Send to

Choose Destination
Ann Thorac Surg. 2009 Dec;88(6):1801-5. doi: 10.1016/j.athoracsur.2009.07.048.

Surgical treatment of saphenous vein graft aneurysms after coronary artery revascularization.

Author information

Division of Cardiovascular Surgery, Mayo Clinic, Rochester, Minnesota 55905, USA.



Saphenous vein graft (SVG) aneurysms (SVGAs) after coronary artery bypass grafting (CABG) occur rarely. Most reports are anecdotal. To determine early and late outcomes of surgical treatment, we reviewed our experience with management of this rare complication of surgical revascularization.


From July 1975 to October 2007, 16 patients (15 men), mean age, 60.9 +/- 14.6 years, underwent repair of aortocoronary SVGAs.


Chest pain was present in 11 of 16 patients. The rest were asymptomatic. The average maximum diameter of the SVGA was 64 +/- 30 mm. The concern of SVGA rupture was the primary indication for operation in 9 patients (56%). Repair in the remaining patients occurred during other cardiac operations. A pseudoaneurysm (75%) at the body or anastomotic sites of the SVG was the most common cause of SVGA. In 8 patients (50%), the aneurysm involved SVG anastomotic sites. Thirteen patients (81%) had intraluminal thrombi. Vein grafts with aneurysm were patent in 9 patients (56%). Surgical procedures included excision of the aneurysm and direct distal coronary target vessel revascularization in 10 (63%), excision and interposition vein graft in 5 (31%), and exclusion by ligation in 1 (6%). Median follow-up was 7 years (maximum, 20 years). Survival was 83% at 5 years and 72% at 10 years after SVGA repair.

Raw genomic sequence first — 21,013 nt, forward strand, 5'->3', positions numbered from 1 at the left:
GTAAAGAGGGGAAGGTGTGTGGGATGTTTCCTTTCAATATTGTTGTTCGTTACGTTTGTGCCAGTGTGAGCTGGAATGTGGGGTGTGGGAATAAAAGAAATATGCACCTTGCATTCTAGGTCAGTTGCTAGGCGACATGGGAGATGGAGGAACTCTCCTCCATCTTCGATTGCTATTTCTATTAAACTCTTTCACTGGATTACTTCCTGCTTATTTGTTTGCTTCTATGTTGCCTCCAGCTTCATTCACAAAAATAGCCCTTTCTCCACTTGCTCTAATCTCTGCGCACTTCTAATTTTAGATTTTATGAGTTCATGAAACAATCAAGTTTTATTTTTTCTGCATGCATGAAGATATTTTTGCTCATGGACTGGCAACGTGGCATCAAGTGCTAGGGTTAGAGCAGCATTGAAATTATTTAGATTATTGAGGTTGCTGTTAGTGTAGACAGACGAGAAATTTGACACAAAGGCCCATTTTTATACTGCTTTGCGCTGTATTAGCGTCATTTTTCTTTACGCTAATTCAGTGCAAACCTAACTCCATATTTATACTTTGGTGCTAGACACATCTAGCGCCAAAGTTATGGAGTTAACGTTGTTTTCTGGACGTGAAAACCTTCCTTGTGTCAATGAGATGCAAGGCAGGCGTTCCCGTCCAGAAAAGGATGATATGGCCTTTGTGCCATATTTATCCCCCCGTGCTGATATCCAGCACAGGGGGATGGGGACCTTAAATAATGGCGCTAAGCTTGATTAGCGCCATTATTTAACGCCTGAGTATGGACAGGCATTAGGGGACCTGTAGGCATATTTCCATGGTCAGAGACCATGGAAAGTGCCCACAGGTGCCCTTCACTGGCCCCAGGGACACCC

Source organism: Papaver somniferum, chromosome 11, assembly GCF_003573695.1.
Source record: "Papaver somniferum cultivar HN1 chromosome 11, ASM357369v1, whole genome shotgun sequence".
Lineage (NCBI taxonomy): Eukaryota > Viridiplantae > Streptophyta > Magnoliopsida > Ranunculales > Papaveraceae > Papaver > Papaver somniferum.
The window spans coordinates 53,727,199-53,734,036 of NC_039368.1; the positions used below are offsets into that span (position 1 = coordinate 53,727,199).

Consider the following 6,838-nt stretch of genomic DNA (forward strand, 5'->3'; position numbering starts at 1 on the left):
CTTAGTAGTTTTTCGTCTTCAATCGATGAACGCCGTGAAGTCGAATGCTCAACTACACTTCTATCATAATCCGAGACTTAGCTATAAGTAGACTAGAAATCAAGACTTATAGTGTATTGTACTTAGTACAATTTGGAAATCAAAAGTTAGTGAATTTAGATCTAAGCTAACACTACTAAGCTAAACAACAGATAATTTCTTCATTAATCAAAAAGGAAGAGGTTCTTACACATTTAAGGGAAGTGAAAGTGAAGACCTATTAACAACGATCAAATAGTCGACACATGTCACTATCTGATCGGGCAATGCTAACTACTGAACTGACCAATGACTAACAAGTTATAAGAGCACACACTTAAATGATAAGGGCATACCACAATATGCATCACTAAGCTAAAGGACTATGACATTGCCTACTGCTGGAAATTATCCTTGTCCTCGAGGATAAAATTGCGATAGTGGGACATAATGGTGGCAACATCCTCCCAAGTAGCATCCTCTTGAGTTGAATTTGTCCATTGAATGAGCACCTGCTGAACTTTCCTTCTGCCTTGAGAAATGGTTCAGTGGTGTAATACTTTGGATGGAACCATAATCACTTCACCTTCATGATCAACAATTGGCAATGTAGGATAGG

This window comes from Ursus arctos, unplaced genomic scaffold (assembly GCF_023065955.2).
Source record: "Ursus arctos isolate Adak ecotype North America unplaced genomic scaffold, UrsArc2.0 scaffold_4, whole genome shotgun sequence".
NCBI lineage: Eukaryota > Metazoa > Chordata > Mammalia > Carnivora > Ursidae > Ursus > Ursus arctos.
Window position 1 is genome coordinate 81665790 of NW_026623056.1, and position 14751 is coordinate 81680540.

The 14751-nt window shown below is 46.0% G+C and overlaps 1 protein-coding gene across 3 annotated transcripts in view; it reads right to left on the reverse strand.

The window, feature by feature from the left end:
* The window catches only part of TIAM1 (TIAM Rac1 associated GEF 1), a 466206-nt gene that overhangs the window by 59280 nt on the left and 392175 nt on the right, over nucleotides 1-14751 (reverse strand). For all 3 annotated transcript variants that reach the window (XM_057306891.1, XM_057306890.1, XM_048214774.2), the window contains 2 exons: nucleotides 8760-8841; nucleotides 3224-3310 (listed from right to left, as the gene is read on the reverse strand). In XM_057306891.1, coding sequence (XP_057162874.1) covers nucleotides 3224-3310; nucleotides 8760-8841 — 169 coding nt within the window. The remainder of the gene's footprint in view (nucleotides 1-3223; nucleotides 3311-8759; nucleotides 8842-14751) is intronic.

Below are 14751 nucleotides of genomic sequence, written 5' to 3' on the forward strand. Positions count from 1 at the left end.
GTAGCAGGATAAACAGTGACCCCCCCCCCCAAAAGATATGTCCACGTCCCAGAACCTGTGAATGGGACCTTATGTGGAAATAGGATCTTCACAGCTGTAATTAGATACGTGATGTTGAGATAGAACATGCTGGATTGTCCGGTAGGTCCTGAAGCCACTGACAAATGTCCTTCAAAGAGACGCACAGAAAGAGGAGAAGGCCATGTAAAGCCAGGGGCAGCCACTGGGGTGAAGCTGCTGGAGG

Ischemic symptoms often accompany SVGA, and operation is indicated to prevent rupture. Ligation or excision of SVGA with simultaneous revascularization appears to be the optimal therapy, with satisfactory midterm and long-term results.

[Indexed for MEDLINE]

Supplemental Content

Full text links

Icon for Elsevier Science
Loading ...
Support Center